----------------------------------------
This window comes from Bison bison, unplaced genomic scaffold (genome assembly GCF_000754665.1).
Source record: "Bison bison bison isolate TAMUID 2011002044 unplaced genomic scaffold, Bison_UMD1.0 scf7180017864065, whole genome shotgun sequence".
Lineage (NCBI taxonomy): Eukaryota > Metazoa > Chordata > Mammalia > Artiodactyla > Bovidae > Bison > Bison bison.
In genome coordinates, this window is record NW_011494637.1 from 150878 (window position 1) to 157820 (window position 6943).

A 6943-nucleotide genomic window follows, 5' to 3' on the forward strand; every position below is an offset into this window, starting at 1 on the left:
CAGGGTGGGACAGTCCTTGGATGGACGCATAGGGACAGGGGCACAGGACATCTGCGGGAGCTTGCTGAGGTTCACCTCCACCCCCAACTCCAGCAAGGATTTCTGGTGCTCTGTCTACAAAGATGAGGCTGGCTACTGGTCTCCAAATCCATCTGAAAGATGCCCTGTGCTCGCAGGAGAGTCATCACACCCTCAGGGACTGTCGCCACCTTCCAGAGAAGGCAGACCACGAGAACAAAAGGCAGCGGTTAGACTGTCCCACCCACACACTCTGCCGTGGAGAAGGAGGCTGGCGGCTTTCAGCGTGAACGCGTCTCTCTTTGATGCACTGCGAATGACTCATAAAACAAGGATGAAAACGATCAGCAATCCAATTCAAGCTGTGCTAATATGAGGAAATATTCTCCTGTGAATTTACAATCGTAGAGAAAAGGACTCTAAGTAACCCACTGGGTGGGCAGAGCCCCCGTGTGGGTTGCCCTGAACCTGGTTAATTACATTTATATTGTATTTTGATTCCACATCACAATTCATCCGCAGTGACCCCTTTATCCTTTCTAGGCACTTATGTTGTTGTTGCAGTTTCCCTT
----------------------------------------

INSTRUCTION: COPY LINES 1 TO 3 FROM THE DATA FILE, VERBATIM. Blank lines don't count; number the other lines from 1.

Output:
This window comes from Bison bison, unplaced genomic scaffold (genome assembly GCF_000754665.1).
Source record: "Bison bison bison isolate TAMUID 2011002044 unplaced genomic scaffold, Bison_UMD1.0 scf7180017864065, whole genome shotgun sequence".
Lineage (NCBI taxonomy): Eukaryota > Metazoa > Chordata > Mammalia > Artiodactyla > Bovidae > Bison > Bison bison.